With “Women in STEM” sweatshirts, “my feelings are valid” pins, and “cats against catcalls” tote bags, Alan Javier Martofel built up a feminist brand. For some, Feminist Apparel – which amassed more than 200,000 followers on Facebook – even outfitted them on days of protest. The brand supported independent artists and gave part of its proceeds to nonprofit organizations. On the surface, Feminist Apparel was the kind of business you could feel comfortable supporting. But behind the scenes was another story, and now Martofel finds himself in the center of controversy.
On June 21, Feminist Apparel was tagged in a Facebook post that accused Martofel of rape. The employees investigated the claim on their own and found a 2013 post on the same platform where Martofel described his own sexual abuse of women. He ends the post announcing that he is starting Feminist Apparel as a way to amend, according to Refinery 29. “We’ve all either faced this firsthand, seen it, heard a firsthand account of it, or are guilty of it ourselves,” Martofel wrote in the the post. “I’m someone who’s guilty of it. I’ve grinded up on women on buses and at concerts without their consent. I’ve made out with ‘the drunk chick’ at a party because it was easier. I’ve put a woman’s hand on my dick while she was sleeping.”
For the employees, this reprehensible confession didn’t match the origin story they’d heard. Martofel had told publications that he began the company in college while trying to create a documentary about sexual assault. The employees who, naturally, felt lied to then demanded that he resign.
“As a group of people dedicated to activism and social justice there was only one thing to do: take action,” the former employees wrote in a joint statement. “[We] decided the only thing to do was to demand Alan step down as CEO of the company, separate himself, and issue a public apology to our customers, creative partners, and the larger community of intersectional feminists and social justice advocates that he exploited along the way.”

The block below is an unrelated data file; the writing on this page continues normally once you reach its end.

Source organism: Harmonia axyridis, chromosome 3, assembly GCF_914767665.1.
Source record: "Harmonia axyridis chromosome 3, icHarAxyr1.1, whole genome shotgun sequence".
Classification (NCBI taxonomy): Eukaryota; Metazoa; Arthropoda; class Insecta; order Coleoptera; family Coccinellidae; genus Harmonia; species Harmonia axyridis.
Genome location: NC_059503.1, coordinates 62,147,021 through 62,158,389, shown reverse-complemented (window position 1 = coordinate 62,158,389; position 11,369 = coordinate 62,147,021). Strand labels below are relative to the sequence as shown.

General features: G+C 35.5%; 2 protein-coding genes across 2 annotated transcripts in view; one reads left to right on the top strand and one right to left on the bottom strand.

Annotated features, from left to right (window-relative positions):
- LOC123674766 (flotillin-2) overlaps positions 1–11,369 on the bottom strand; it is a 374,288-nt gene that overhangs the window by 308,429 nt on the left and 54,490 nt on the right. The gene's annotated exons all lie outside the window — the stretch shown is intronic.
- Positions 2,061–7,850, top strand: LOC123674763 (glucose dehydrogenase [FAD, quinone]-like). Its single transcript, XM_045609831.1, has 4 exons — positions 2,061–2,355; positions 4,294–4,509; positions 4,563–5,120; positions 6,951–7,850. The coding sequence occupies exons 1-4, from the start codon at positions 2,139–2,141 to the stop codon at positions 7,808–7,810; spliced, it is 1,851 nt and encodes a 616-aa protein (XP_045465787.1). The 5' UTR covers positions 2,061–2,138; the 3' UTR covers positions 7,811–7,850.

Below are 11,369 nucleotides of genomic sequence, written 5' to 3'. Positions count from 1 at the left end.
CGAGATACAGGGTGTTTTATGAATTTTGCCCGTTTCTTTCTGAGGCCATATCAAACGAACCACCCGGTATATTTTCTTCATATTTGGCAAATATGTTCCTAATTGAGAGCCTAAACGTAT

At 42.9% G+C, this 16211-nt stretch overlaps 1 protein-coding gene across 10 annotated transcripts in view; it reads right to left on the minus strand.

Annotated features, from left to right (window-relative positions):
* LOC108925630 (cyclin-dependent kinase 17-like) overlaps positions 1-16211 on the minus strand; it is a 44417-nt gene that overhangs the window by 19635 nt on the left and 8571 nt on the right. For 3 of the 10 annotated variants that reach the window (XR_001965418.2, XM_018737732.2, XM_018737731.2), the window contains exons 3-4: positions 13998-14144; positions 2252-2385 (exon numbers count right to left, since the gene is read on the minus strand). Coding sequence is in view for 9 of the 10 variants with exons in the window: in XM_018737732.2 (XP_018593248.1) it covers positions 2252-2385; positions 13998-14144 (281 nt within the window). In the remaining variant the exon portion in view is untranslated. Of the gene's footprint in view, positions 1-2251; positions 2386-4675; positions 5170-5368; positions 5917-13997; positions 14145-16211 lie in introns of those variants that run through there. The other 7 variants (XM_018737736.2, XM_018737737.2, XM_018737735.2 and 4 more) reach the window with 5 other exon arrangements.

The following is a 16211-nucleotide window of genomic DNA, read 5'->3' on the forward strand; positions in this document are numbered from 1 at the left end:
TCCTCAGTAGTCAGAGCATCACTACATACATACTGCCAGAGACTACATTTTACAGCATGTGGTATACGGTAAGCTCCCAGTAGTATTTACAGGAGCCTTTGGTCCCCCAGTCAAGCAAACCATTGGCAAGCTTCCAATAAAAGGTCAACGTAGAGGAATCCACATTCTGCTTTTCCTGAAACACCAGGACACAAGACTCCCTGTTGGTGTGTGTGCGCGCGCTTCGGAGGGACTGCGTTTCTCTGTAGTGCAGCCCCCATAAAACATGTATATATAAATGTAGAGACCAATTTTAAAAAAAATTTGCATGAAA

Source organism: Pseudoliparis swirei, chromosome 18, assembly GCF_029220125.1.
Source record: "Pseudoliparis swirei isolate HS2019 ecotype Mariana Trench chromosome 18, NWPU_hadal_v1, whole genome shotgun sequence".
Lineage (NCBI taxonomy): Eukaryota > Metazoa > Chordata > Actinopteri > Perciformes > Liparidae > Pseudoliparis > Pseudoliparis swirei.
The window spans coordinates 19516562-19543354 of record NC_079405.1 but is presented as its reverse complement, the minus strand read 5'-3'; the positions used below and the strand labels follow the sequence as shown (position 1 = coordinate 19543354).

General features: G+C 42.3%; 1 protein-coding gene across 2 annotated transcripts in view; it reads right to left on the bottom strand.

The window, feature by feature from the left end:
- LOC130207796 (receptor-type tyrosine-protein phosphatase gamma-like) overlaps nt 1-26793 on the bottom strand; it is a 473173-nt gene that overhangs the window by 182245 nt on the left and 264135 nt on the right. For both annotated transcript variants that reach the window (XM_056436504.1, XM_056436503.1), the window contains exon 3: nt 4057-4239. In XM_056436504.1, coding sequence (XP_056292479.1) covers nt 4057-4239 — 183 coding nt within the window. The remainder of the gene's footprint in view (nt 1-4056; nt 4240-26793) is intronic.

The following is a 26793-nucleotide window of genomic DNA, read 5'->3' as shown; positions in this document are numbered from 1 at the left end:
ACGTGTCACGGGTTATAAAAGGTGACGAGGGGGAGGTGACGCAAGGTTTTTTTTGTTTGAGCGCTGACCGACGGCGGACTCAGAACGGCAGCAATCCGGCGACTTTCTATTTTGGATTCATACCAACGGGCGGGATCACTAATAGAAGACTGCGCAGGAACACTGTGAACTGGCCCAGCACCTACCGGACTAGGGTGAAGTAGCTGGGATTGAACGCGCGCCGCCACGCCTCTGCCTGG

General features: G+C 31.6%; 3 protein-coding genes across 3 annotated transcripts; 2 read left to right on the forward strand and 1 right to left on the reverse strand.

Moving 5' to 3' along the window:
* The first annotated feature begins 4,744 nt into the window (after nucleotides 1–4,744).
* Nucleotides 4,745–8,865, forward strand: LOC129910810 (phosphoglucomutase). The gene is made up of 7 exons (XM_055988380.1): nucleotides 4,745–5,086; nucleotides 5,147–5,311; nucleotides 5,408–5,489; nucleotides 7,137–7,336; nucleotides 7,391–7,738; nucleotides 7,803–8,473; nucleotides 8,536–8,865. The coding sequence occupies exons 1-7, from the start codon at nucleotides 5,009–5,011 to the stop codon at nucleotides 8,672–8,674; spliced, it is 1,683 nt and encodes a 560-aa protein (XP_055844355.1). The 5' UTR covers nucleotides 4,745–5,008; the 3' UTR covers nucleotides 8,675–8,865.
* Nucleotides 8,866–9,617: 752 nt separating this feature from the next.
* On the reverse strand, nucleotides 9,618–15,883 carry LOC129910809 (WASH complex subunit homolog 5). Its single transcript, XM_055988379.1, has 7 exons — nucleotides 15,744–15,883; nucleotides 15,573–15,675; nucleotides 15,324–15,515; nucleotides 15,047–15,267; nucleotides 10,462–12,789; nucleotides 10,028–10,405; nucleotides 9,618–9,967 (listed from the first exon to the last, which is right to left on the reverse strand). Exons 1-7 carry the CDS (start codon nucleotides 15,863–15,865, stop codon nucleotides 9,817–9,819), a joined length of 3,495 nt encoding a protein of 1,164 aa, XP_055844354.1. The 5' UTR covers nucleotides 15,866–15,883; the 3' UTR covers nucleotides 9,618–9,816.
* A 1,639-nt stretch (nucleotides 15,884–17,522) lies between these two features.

The employees said Martofel initially said he’d step down, and he left the office. But things went south from there. The company card was declined, so employees stopped taking orders on the site. Four days after his resignation, Martofel told employees not to come into work for the week and that he’d update them by Friday. However, by Saturday, employees noticed their email accounts didn’t work. When they reached out to him about the account, he ignored them. By Sunday morning, they received an email to their personal accounts: “Due to transitions the company is currently undertaking, I regret to inform you that, effective Sunday, July 1, 2018, you are no longer employed by Feminist Apparel, LLC.”
In a blog post on the site, Martofel said that though he regrets his past behavior, they have made him who he is today. He also wrote that the last meeting with his employees, he learned that “they, unequivocally, do not share my views on either business or feminism. It is then that the operations of the company were halted for a week, while all employees continued to be paid and I assessed all available options for how to move forward at this juncture. After much deliberation, and in accordance with both state law and our employee handbook, I made the difficult decision to proceed without them. I truly believe in Feminist Apparel, it’s [sic] mission, and in the important causes and individuals it supports. As a result, I also need to do what is best for the company’s long-term success.”